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The fight for equality unites this year’s Spikes Asia Glass shortlist

SINGAPORE — The shortlist for Glass: The Award for Change at the 2024 Spikes Asia Awards has officially been released, with New Zealand’s “Correct the Internet,” the Philippines’ “Right to Care,” United Arab Emirate’s “Schoolgirl Newscasters,” and India’s “Words of Pride” vying for the award. The winner will be announced at the Spikes Asia awarding ceremony on March 14 at Swissotel The Stamford, Singapore.

Glass: The Award for Change celebrates the use of creativity to enact social good and inspire positive cultural shifts. The four entries shortlisted for the win this year each, in one way or another, push for SOGIESC (sexual orientation, gender identity and expression, and sex characteristics) equality, proving it to be an advocacy that remains relevant to the world and to creativity.

“Correct the Internet” by Team Heroine and DDB New Zealand tackles the inherent gender bias in internet search results. The movement launched with a video of a young girl asking the internet which football player scored the most goals in international competition, and being told that it was Cristiano Ronaldo — which is factually wrong. Canada’s Christine Sinclair is the all-time record holder, with 190 international goals to Ronaldo’s 118.

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Because search algorithms are trained by biased users, the results we get are often skewed towards male athletes. By calling attention to the gender bias and providing an avenue for users to fact-check the search results, “Correct the Internet” raised awareness not only for more equal representation in sports, but in other fields where algorithms incorrectly favor males.

With the “Right to Care” card developed by Mullenlowe Treyna and the Quezon City Local Government Unit, the Philippines found a small step towards better SOGIESC equality. The country has long been unable (or unwilling) to pass legislation that would offer equal rights and protections to LGBTQIA+ individuals, including the right to marry one’s same-sex partner. This has often led to situations where LGBTQIA+ people are forbidden to be by the side of their convalescent or terminally ill partners, as they cannot legally be recognized as their spouses or next of kin. In many of these cases, the patients had been shunned by their families because of their SOGIESC, leaving them with no one who could legally care for them.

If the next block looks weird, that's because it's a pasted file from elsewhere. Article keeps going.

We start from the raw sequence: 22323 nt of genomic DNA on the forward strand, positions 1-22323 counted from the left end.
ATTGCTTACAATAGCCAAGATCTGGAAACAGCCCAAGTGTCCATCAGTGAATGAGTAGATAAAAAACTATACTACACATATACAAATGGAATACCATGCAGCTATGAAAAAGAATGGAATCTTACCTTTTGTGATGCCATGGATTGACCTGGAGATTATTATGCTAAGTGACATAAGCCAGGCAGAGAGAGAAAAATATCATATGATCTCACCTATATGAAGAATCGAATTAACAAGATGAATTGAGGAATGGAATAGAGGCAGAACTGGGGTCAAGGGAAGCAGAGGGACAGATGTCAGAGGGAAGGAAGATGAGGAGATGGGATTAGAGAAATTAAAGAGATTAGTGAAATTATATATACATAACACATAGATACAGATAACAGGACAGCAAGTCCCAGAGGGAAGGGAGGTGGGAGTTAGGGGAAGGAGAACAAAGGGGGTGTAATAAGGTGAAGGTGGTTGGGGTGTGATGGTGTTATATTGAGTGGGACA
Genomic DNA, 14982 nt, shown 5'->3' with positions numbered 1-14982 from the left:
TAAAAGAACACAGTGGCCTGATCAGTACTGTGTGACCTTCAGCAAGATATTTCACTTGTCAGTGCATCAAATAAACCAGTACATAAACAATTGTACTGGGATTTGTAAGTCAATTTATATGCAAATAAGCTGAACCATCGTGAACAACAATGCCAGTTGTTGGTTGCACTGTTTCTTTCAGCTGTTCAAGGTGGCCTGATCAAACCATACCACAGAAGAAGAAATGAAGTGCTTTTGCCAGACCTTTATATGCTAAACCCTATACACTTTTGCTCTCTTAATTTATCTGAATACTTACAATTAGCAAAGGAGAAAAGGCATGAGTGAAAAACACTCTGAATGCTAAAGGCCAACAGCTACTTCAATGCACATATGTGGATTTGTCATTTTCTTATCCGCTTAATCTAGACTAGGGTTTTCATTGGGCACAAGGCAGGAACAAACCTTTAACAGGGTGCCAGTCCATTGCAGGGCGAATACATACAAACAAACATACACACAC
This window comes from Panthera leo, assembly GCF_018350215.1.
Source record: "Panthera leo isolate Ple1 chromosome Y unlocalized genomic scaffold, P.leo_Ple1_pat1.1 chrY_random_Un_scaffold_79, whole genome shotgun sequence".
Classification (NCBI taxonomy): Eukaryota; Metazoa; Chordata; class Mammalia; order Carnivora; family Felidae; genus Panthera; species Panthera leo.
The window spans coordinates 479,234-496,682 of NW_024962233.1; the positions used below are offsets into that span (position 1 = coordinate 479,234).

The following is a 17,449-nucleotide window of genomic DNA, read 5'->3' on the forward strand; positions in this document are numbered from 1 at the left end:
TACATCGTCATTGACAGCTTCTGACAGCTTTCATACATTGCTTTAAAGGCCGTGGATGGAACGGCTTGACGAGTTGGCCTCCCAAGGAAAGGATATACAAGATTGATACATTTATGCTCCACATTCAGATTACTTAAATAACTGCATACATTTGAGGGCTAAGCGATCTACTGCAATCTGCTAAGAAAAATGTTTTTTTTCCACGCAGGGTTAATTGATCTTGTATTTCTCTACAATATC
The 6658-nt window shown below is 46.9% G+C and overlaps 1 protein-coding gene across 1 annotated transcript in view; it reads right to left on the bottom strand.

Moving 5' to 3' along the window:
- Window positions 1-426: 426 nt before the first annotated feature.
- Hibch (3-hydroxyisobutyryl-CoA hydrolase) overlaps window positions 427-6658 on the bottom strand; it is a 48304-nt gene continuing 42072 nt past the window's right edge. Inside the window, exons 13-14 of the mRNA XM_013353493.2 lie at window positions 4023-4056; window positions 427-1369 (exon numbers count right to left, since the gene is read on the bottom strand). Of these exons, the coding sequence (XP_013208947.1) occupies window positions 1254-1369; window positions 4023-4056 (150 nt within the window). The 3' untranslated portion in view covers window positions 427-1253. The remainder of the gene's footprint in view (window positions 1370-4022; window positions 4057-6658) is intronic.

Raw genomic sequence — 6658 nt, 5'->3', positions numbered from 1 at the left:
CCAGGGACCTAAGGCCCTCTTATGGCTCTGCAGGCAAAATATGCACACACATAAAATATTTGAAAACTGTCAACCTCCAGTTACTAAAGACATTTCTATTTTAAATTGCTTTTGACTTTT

“Right to Care” is a right granted to LGBTQIA+ citizens of Quezon City who simply want to be able to be there for the people they love. Registering for the card grants the bearer the same medical rights spouses or next of kin would have in terms of caring and making decisions for their partners. The program was immediately celebrated as a step forward in a country where SOGIESC equality legislation has been stalled for decades.

“Schoolgirl Newscasters” by Impact BBDO Dubai and EBM tackled the prevalent issue of parents taking girls out of school in favor of male children, a practice still seen in countries like the UAE and Pakistan. Because girls aren’t often seen as equals in society, their education is secondary to those of boys, with parents preferring that the girls learn how to manage a household instead. As a result, roughly 66 percent of girls don’t even make it to high school.

For one night, the regular news anchors at one of Pakistan’s leading news channels were replaced with schoolgirls, who reported their predicament as breaking news. Not only did “Schoolgirl Newscasters” force millions of viewers to confront this reality, it also gave visible proof that schoolgirls are capable of doing so much more than housework if given the opportunity. The campaign went viral almost overnight, starting some much-needed conversations and contributing to a 57 percent uptick in enrollments for girls in more than 160 schools

The final nominee for the Spikes Asia Glass Award is “Words of Pride” by DDB Mudra and Disney Star, a movement to improve the language around LGBTQIA+ people in India and, in turn, improve their treatment. The campaign launched with a video of queer people in India sharing their stories about how there were no respectful words for their SOGIESC, only slurs. Even words like “lesbian” were used like swear words rather than factual identifiers.

“Words of Pride” aimed to address the issue by creating a website containing respectful words for LGBTQIA+ in seven different Indian languages. Since words quite often shape how we see the world and its people, tackling the issue of inequality and discrimination by promoting positive language proved to be an effective tool for changing India’s attitudes towards LGBTQIA+ people for the better.

adobo Magazine is an official media partner of the 2024 Spikes Asia Awards.

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